Urban Uprising Horton

Dave Horton has overseen the Urban Uprising project since 2017.

Unlike the increasing bustle of the adjacent Franklin Farmers Market on a recent Saturday, Dave Horton wasn’t having a very busy morning. 

As the keeper of what’s known as the Urban Uprising — a Williamson County Master Gardener Association project that features a series of raised gardens that hold a variety of plants grown in tight spaces — Horton knows his Saturday morning can go from extremely quiet to suddenly active as folks start peppering him with questions.

Urban Uprising sign

The line of people wanting to know more about the Urban Uprising may not rival that of the one for the nearby Ellie’s Old Fashioned Doughnuts, but the information Horton shares about the garden is a good bit healthier. It shows by example how edible plants can be grown just about anywhere and no matter how green a thumb one might have.

“The purpose of this was for it to be a demonstration garden to show what people could grow in small places such as on patios and balconies or in boxes,” Horton said of the project, which was launched in 2015 by the Master Gardener Association. “Before COVID hit last year, we had a number of people who would come by on Saturday mornings and ask several questions about certain plants and how you raise them.”

Urban Uprising sage

Many of the people wanting to know more about small-space gardening are residents of apartments and condominiums in the area. Horton will point out the various herbs, flowers and other pollinating plants that are grown along the patio located at the back of the Factory at Franklin near the Farmers Market location.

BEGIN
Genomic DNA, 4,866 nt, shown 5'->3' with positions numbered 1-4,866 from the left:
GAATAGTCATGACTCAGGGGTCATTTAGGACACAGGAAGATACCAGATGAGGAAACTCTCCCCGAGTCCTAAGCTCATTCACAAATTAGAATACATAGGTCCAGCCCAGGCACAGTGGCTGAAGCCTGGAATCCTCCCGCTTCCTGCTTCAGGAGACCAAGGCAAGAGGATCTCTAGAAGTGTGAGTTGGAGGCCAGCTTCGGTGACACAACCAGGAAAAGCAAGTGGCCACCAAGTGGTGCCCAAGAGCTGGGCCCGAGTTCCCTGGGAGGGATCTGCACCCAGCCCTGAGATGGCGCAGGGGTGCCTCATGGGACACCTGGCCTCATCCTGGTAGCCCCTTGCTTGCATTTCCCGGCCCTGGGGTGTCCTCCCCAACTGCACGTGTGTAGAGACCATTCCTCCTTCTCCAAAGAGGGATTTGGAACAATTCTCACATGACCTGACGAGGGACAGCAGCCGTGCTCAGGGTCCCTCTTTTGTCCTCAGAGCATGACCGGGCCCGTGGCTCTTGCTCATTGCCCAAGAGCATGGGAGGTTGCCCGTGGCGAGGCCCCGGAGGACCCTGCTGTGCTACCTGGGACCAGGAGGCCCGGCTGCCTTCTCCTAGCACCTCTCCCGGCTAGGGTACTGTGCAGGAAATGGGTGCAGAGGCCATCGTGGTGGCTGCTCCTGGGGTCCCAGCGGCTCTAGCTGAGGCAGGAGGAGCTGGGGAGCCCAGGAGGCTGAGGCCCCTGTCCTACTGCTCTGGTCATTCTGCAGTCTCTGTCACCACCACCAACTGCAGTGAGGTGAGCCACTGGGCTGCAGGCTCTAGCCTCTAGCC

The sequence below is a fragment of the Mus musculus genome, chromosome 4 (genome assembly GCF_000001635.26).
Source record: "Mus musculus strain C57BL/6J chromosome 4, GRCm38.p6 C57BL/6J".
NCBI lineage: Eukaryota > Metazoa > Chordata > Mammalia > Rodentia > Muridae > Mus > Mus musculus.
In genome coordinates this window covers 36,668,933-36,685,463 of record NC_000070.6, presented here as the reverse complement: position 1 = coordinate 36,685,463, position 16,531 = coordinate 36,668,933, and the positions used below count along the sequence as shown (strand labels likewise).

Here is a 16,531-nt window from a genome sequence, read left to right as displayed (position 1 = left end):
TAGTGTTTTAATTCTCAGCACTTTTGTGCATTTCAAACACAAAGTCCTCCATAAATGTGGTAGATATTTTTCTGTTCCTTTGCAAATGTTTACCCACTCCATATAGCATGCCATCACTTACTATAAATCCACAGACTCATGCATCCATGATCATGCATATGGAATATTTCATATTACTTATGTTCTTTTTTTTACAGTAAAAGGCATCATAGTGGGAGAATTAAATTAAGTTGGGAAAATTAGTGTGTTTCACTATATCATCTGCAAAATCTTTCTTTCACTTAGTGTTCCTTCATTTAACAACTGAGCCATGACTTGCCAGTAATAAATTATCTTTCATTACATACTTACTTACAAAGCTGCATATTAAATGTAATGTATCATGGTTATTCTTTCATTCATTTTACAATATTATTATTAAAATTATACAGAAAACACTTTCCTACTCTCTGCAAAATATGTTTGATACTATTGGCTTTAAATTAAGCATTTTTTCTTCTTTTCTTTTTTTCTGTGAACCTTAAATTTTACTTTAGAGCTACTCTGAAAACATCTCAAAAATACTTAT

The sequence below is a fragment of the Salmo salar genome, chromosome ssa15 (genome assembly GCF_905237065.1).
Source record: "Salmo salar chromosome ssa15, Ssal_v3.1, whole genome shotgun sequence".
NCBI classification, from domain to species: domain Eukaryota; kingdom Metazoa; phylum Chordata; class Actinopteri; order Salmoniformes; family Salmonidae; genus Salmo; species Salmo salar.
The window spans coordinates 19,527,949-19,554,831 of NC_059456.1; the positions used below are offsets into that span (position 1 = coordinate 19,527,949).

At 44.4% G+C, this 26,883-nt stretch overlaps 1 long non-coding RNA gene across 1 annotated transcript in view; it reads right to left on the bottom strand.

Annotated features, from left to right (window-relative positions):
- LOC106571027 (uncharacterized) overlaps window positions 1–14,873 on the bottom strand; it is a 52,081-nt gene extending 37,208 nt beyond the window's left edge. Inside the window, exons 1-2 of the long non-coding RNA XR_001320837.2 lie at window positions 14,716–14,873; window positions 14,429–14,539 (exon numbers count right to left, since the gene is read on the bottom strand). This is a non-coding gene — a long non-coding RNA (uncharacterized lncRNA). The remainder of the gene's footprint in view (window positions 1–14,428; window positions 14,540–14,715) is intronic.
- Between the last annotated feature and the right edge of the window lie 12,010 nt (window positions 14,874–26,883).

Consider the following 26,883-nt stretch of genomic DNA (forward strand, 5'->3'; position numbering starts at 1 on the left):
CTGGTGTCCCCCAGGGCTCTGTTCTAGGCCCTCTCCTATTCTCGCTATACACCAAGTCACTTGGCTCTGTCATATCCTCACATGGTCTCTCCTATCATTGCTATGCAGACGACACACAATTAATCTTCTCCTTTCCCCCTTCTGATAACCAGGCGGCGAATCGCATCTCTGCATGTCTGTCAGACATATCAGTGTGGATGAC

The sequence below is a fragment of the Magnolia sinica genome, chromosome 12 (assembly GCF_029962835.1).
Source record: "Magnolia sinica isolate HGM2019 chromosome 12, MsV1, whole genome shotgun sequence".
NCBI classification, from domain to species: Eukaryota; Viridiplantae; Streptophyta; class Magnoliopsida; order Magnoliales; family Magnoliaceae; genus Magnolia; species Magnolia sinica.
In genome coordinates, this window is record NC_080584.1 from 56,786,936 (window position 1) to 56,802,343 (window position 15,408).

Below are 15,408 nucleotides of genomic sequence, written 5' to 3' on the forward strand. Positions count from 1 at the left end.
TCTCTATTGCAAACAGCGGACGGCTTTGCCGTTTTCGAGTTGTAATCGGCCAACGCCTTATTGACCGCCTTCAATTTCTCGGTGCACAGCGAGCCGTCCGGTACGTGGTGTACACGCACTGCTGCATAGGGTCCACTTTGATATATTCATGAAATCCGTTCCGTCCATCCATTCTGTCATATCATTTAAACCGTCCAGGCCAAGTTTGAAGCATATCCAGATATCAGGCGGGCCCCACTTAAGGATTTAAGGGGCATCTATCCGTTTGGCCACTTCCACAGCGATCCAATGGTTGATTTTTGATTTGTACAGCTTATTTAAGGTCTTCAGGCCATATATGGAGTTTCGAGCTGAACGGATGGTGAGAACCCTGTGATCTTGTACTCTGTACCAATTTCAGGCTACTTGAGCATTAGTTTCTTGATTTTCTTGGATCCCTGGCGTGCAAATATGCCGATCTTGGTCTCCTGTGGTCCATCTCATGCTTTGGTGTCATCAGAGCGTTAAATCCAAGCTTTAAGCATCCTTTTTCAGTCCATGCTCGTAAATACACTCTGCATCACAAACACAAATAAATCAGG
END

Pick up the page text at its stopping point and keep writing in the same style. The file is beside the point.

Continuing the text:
Horton became project leader of Urban Uprising in 2017, not long after he completed the Master Gardeners course and looked for ways to build points toward certification.

“I got tasked with bringing it along and making changes to it,” Horton said. “I pulled a lot of weeds out here.”

Urban Uprising was fully in bloom, so to speak, by the summer of 2018 and continued to take shape until the COVID-19 pandemic took hold last year. Master Gardeners interns developed individual or group gardens such as planting medicinal herbs, drought-tolerant gardens, or even theme gardens like a pizza or salsa garden.

The small-space gardens are steadily returning to pre-pandemic levels, and Horton said the lessons he is imparting to visitors who drop by are helping to make an impact. 

“There is more private gardening going on this year than there has been in decades,” he said, pointing out the increase of homeowners who are turning their whole yards into gardens.

“That’s the way to go,” Horton added. “You’re not going to get anything out of grass. It grows, you cut, it grows, you cut it. But a whole garden, you’re always getting vegetables and fruits out of it. It’s just a pleasure to have things you know you’ve grown from seeds.”

Click here to learn more about the Williamson County Master Gardener Association, and go here for more information on the Urban Uprising project.